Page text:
Four megatrends in an uncertain economic climate.
John Kenneth Galbraith once said that the “only function of economic forecasting is to make astrology look respectable.” The temptation, however, is always there because of the high-stake social and political implications of economic downturns. Actually, there is a whole industry of economic consultancies, international organisations and “experts” that make a living off such forecasts.
Their track record is not particularly good. For example, the IMF, probably the most respected source of global economic predictions, released a forecast in October, 2008, predicting that the world economy would grow 3% in 2009. The reality, however, was an economic contraction of 0.6%.
To make things even more complicated, there is no consensus on the definition of what constitutes a global recession. Even national definitions, eg, two consecutive quarters of decline in a country’s real (inﬂation-adjusted) gross domestic product (GDP), are at best useful rules of thumb that are typically complemented by analyses of a broader set of macroeconomic indicators for establishing when a recession occurs.
Abstracting from the complexities of establishing a universal definition, this article simply adopts the rule proposed by IMF staff in 2009: a global recession entails a contraction in world real per capita GDP accompanied by a decline in other key indicators of global economic activity (eg, international trade, oil consumption, employment, industrial production, etc.). Against this benchmark, the probability of a global recession in 2013 is very low.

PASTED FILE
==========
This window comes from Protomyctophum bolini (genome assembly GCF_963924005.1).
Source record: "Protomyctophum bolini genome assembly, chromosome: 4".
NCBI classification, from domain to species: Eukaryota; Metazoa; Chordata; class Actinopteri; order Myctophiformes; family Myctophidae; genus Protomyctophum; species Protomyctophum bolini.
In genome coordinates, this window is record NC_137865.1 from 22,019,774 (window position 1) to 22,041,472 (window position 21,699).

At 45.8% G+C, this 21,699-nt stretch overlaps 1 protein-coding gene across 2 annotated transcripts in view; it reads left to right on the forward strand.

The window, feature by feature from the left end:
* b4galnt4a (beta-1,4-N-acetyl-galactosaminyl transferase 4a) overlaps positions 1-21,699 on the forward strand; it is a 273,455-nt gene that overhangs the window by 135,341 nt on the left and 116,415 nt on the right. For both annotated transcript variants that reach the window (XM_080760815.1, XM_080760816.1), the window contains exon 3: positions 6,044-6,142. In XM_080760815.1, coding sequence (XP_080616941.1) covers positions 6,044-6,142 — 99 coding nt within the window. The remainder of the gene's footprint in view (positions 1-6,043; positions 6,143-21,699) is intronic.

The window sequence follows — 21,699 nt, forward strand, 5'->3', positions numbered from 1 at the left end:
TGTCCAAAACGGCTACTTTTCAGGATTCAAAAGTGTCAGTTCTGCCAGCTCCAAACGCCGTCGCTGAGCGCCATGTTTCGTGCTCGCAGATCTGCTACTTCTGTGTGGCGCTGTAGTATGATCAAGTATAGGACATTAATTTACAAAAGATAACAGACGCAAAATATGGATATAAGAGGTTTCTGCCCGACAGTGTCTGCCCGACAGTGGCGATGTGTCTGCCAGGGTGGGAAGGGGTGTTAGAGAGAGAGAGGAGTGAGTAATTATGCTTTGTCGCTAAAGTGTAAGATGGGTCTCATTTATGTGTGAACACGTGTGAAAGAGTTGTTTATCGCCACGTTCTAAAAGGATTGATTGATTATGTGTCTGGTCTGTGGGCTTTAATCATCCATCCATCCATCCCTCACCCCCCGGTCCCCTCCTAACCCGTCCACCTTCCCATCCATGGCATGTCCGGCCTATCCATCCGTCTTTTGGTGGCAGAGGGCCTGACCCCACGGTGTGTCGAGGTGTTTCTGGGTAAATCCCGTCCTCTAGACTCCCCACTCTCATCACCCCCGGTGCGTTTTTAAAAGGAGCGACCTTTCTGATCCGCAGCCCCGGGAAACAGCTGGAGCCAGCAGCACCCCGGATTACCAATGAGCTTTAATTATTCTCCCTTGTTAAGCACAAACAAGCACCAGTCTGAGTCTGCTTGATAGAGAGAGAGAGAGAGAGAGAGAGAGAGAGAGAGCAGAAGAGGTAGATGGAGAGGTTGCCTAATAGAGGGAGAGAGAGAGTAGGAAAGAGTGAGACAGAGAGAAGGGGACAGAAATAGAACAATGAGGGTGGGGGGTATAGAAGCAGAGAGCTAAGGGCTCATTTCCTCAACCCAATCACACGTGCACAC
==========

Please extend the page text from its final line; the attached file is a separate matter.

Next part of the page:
The regional picture
The rationale for such a prediction is simple: with world population growing around 1% per year, even anaemic growth in world output of around 2.9% (using market exchange rates), as currently predicted by the IMF for 2013, will provide enough cushion to dispel concerns about a global recession. Needless to say, aggregate numbers hide significant variance across nations. For example, weak macroeconomic performance in OECD countries will most likely continue to be the norm:
- European countries – and the Eurozone countries in particular – will in many cases grow at a much slower pace than the world economy, and in some cases (Greece, Spain, Italy), economic contraction is expected.
- The timid economic recovery of the United States could be significantly curtailed by the statutory borrowing limit for the US federal government, which is likely to be reached in early 2013. Political impasse around these issues may lead to significant headwinds, and could even take the US economy into a recession. The working hypothesis here, however, is that this issue will be addressed in 2013 and the debt limit will be raised, preventing additional tensions in the debt market.
- The prospects for the Japanese economy are not bright either, as the impact of the earthquake reconstruction efforts wind down, doubts about the resolve of the Bank of Japan to fight deflation remain, and geopolitical tensions in Asia continue to affect exports. All these factors conspire in favour of continued economic stagnation.